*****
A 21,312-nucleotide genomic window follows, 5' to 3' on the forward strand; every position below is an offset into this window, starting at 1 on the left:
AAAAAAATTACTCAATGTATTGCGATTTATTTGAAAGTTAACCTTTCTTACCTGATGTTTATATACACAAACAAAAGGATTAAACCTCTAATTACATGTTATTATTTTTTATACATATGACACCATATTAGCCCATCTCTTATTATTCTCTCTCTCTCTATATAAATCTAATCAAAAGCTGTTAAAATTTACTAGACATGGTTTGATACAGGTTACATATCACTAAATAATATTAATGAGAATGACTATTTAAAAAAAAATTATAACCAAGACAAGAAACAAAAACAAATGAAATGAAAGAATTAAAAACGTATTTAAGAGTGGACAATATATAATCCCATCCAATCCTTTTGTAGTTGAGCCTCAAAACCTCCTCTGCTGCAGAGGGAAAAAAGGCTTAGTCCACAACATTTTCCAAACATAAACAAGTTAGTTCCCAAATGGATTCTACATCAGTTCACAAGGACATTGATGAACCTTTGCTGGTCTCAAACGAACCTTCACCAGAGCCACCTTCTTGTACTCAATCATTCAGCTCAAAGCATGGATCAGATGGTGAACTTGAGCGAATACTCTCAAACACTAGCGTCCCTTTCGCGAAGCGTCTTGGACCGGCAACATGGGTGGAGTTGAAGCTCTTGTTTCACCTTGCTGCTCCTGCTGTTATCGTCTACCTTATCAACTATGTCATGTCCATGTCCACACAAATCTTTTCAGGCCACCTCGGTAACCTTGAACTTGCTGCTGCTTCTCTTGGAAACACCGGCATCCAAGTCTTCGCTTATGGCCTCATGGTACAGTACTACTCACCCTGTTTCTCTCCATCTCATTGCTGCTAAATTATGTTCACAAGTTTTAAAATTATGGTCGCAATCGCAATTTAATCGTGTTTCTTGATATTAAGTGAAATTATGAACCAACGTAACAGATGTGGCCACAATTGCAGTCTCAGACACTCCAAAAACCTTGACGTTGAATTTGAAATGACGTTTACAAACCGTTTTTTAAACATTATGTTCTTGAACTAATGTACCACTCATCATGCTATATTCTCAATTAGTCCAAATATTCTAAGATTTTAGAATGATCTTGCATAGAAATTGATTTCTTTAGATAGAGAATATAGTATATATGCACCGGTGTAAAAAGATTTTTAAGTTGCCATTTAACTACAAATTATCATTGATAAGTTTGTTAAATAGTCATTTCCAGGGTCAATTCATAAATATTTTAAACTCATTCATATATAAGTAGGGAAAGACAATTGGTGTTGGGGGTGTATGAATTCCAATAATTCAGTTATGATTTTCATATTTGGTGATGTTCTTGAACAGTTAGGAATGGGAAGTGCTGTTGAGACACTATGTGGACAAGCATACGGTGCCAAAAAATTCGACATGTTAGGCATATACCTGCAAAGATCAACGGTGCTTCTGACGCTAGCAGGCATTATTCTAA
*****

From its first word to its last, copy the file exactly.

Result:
A 21,312-nucleotide genomic window follows, 5' to 3' on the forward strand; every position below is an offset into this window, starting at 1 on the left:
AAAAAAATTACTCAATGTATTGCGATTTATTTGAAAGTTAACCTTTCTTACCTGATGTTTATATACACAAACAAAAGGATTAAACCTCTAATTACATGTTATTATTTTTTATACATATGACACCATATTAGCCCATCTCTTATTATTCTCTCTCTCTCTATATAAATCTAATCAAAAGCTGTTAAAATTTACTAGACATGGTTTGATACAGGTTACATATCACTAAATAATATTAATGAGAATGACTATTTAAAAAAAAATTATAACCAAGACAAGAAACAAAAACAAATGAAATGAAAGAATTAAAAACGTATTTAAGAGTGGACAATATATAATCCCATCCAATCCTTTTGTAGTTGAGCCTCAAAACCTCCTCTGCTGCAGAGGGAAAAAAGGCTTAGTCCACAACATTTTCCAAACATAAACAAGTTAGTTCCCAAATGGATTCTACATCAGTTCACAAGGACATTGATGAACCTTTGCTGGTCTCAAACGAACCTTCACCAGAGCCACCTTCTTGTACTCAATCATTCAGCTCAAAGCATGGATCAGATGGTGAACTTGAGCGAATACTCTCAAACACTAGCGTCCCTTTCGCGAAGCGTCTTGGACCGGCAACATGGGTGGAGTTGAAGCTCTTGTTTCACCTTGCTGCTCCTGCTGTTATCGTCTACCTTATCAACTATGTCATGTCCATGTCCACACAAATCTTTTCAGGCCACCTCGGTAACCTTGAACTTGCTGCTGCTTCTCTTGGAAACACCGGCATCCAAGTCTTCGCTTATGGCCTCATGGTACAGTACTACTCACCCTGTTTCTCTCCATCTCATTGCTGCTAAATTATGTTCACAAGTTTTAAAATTATGGTCGCAATCGCAATTTAATCGTGTTTCTTGATATTAAGTGAAATTATGAACCAACGTAACAGATGTGGCCACAATTGCAGTCTCAGACACTCCAAAAACCTTGACGTTGAATTTGAAATGACGTTTACAAACCGTTTTTTAAACATTATGTTCTTGAACTAATGTACCACTCATCATGCTATATTCTCAATTAGTCCAAATATTCTAAGATTTTAGAATGATCTTGCATAGAAATTGATTTCTTTAGATAGAGAATATAGTATATATGCACCGGTGTAAAAAGATTTTTAAGTTGCCATTTAACTACAAATTATCATTGATAAGTTTGTTAAATAGTCATTTCCAGGGTCAATTCATAAATATTTTAAACTCATTCATATATAAGTAGGGAAAGACAATTGGTGTTGGGGGTGTATGAATTCCAATAATTCAGTTATGATTTTCATATTTGGTGATGTTCTTGAACAGTTAGGAATGGGAAGTGCTGTTGAGACACTATGTGGACAAGCATACGGTGCCAAAAAATTCGACATGTTAGGCATATACCTGCAAAGATCAACGGTGCTTCTGACGCTAGCAGGCATTATTCTAA